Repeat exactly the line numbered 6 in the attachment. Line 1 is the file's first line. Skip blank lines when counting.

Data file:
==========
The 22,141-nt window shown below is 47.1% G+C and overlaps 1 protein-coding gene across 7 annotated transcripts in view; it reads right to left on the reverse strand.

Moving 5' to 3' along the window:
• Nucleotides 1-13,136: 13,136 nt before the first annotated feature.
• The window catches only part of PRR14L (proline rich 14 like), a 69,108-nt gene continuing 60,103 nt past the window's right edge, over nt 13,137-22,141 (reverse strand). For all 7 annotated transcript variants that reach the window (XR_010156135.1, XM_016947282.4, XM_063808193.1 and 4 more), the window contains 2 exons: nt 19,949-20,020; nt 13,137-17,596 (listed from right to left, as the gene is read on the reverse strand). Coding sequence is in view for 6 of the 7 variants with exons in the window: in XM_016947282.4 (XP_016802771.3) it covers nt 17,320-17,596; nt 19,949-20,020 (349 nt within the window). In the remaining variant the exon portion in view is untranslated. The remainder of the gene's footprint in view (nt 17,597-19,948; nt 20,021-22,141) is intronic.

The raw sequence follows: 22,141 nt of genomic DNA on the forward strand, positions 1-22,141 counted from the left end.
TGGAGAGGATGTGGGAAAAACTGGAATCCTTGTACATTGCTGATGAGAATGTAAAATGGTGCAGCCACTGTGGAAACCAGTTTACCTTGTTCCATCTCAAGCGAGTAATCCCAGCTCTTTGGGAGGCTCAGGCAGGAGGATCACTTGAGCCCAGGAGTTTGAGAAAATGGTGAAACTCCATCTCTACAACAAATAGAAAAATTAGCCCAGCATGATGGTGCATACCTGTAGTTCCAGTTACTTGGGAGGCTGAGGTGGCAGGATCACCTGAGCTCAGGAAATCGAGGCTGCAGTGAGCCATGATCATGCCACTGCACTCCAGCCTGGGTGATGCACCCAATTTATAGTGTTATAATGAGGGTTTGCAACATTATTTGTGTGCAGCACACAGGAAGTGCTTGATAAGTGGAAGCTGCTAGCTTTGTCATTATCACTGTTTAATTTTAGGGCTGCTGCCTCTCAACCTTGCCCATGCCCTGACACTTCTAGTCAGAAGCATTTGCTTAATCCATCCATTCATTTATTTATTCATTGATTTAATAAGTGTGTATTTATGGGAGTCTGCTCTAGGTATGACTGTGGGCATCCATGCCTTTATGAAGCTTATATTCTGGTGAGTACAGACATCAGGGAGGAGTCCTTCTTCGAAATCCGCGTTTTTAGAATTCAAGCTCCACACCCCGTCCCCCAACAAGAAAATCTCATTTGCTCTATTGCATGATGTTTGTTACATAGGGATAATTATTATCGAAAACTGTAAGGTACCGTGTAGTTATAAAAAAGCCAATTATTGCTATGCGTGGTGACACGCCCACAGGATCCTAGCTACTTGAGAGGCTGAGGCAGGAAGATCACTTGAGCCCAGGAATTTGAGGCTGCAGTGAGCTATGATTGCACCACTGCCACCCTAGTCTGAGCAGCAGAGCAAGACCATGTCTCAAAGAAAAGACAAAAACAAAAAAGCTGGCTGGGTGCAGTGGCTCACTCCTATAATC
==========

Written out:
TGGAGAGGATGTGGGAAAAACTGGAATCCTTGTACATTGCTGATGAGAATGTAAAATGGTGCAGCCACTGTGGAAACCAGTTTACCTTGTTCCATCTCAAGCGAGTAATCCCAGCTCTTTGGGAGGCTCAGGCAGGAGGATCACTTGAGCCCAGGAGTTTGAGAAAATGGTGAAACTCCATCTCTACAACAAATAGAAAAATTAGCCCAGCATGATGGTGCATACCTGTAGTTCCAGTTACTTGGGAGGCTGAGGTGGCAGGATCACCTGAGCTCAGGAAATCGAGGCTGCAGTGAGCCATGATCATGCCACTGCACTCCAGCCTGGGTGATGCACCCAATTTATAGTGTTATAATGAGGGTTTGCAACATTATTTGTGTGCAGCACACAGGAAGTGCTTGATAAGTGGAAGCTGCTAGCTTTGTCATTATCACTGTTTAATTTTAGGGCTGCTGCCTCTCAACCTTGCCCATGCCCTGACACTTCTAGTCAGAAGCATTTGCTTAATCCATCCATTCATTTATTTATTCATTGATTTAATAAGTGTGTATTTATGGGAGTCTGCTCTAGGTATGACTGTGGGCATCCATGCCTTTATGAAGCTTATATTCTGGTGAGTACAGACATCAGGGAGGAGTCCTTCTTCGAAATCCGCGTTTTTAGAATTCAAGCTCCACACCCCGTCCCCCAACAAGAAAATCTCATTTGCTCTATTGCATGATGTTTGTTACATAGGGATAATTATTATCGAAAACTGTAAGGTACCGTGTAGTTATAAAAAAGCCAATTATTGCTATGCGTGGTGACACGCCCACAGGATCCTAGCTACTTGAGAGGCTGAGGCAGGAAGATCACTTGAGCCCAGGAATTTGAGGCTGCAGTGAGCTATGATTGCACCACTGCCACCCTAGTCTGAGCAGCAGAGCAAGACCATGTCTCAAAGAAAAGACAAAAACAAAAAAGCTGGCTGGGTGCAGTGGCTCACTCCTATAATC